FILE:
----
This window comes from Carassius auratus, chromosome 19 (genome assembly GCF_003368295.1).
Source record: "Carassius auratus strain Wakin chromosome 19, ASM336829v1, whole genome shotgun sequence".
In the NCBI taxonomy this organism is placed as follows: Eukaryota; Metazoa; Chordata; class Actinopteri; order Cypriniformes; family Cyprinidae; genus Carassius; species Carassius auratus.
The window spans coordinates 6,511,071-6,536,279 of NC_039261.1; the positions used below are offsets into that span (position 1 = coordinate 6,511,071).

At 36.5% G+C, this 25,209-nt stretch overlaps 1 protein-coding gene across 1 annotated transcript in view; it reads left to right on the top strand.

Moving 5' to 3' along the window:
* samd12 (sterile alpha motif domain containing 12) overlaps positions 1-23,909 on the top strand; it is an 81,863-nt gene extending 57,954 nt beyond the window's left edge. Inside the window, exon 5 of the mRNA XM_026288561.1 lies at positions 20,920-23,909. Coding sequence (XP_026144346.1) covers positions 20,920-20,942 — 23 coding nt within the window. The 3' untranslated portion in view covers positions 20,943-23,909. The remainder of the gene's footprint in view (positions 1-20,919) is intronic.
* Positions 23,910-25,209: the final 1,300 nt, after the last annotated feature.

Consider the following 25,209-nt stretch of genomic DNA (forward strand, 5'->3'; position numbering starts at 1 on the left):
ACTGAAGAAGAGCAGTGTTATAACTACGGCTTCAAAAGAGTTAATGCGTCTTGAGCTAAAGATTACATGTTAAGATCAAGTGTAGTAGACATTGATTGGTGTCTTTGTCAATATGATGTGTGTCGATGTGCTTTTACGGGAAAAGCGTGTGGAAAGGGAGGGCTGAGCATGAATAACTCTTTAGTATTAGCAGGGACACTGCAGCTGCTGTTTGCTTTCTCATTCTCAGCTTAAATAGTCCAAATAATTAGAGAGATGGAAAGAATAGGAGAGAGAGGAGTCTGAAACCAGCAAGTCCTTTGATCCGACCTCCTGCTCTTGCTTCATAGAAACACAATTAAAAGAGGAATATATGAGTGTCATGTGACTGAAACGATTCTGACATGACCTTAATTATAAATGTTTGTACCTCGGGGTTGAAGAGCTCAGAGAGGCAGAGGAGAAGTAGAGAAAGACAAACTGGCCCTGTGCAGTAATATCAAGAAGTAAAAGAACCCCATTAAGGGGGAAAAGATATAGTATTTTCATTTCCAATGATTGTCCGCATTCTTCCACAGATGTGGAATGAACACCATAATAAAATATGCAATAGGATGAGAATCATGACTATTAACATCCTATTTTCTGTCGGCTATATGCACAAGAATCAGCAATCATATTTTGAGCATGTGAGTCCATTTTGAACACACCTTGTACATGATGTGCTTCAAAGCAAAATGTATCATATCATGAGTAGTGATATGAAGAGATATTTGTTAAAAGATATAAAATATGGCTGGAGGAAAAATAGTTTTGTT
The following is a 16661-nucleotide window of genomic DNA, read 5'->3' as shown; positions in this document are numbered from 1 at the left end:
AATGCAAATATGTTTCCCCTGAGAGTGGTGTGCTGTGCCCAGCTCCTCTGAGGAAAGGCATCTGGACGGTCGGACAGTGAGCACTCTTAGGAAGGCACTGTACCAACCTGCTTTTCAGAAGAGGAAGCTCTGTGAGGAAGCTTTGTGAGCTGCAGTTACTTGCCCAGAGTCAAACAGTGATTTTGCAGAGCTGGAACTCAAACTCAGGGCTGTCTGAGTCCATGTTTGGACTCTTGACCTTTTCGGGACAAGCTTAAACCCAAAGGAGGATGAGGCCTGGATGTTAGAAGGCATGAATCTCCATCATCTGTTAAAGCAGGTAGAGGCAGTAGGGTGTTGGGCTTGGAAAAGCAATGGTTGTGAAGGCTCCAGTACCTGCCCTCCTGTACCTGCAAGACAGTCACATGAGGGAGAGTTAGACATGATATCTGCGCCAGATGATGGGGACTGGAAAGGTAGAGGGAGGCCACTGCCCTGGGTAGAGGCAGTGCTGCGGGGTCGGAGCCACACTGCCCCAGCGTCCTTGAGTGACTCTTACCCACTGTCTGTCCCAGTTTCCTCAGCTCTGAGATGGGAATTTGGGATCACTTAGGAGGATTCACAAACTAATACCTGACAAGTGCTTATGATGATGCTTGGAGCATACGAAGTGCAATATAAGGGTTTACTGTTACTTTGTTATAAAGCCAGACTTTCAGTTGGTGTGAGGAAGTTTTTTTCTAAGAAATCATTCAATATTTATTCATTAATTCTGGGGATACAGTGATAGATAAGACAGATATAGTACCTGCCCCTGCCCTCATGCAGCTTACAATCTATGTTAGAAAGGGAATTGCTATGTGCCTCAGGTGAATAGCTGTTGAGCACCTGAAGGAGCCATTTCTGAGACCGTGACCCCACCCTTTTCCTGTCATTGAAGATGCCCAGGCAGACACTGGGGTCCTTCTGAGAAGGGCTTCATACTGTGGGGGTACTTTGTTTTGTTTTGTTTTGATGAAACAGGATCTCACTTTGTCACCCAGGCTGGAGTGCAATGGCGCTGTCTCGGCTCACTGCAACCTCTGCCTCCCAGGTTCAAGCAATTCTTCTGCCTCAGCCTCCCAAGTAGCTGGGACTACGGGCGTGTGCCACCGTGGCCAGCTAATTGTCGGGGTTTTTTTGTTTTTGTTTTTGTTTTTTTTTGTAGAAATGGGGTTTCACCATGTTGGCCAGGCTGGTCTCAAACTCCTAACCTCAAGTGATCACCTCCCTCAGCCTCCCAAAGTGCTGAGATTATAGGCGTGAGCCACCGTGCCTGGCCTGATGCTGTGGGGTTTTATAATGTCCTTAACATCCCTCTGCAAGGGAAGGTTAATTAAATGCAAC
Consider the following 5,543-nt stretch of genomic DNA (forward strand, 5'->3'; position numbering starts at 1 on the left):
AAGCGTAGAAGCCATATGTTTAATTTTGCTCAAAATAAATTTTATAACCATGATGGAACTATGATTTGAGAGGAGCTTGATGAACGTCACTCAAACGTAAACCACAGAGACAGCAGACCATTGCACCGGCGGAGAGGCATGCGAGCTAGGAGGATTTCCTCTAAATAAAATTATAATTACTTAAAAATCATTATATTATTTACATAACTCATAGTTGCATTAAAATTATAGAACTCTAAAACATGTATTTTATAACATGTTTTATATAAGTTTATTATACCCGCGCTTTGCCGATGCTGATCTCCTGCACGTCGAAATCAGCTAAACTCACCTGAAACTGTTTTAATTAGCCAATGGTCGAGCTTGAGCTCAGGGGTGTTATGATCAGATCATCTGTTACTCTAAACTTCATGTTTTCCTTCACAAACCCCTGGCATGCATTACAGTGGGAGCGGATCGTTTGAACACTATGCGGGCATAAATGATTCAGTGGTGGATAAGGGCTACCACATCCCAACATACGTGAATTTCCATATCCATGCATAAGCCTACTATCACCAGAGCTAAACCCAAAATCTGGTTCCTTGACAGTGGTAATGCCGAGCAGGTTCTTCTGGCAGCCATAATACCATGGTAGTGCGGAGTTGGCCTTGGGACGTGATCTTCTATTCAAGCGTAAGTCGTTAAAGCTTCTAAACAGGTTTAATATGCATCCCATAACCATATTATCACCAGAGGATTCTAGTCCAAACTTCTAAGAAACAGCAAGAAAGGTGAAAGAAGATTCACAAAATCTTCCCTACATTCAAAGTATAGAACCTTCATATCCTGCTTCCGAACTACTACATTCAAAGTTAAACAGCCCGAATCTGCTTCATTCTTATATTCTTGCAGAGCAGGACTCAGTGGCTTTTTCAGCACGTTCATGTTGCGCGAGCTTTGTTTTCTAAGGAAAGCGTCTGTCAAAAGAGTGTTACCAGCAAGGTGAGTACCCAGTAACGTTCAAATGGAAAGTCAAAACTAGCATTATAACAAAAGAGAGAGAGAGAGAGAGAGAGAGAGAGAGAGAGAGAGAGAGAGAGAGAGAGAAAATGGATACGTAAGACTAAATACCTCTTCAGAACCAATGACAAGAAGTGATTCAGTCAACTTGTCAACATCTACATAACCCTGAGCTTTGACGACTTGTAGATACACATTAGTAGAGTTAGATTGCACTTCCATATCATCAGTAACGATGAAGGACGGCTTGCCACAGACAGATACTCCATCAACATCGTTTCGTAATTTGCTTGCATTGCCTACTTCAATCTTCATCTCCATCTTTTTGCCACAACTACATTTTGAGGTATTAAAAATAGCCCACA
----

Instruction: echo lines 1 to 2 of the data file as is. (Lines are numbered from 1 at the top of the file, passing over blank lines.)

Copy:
This window comes from Carassius auratus, chromosome 19 (genome assembly GCF_003368295.1).
Source record: "Carassius auratus strain Wakin chromosome 19, ASM336829v1, whole genome shotgun sequence".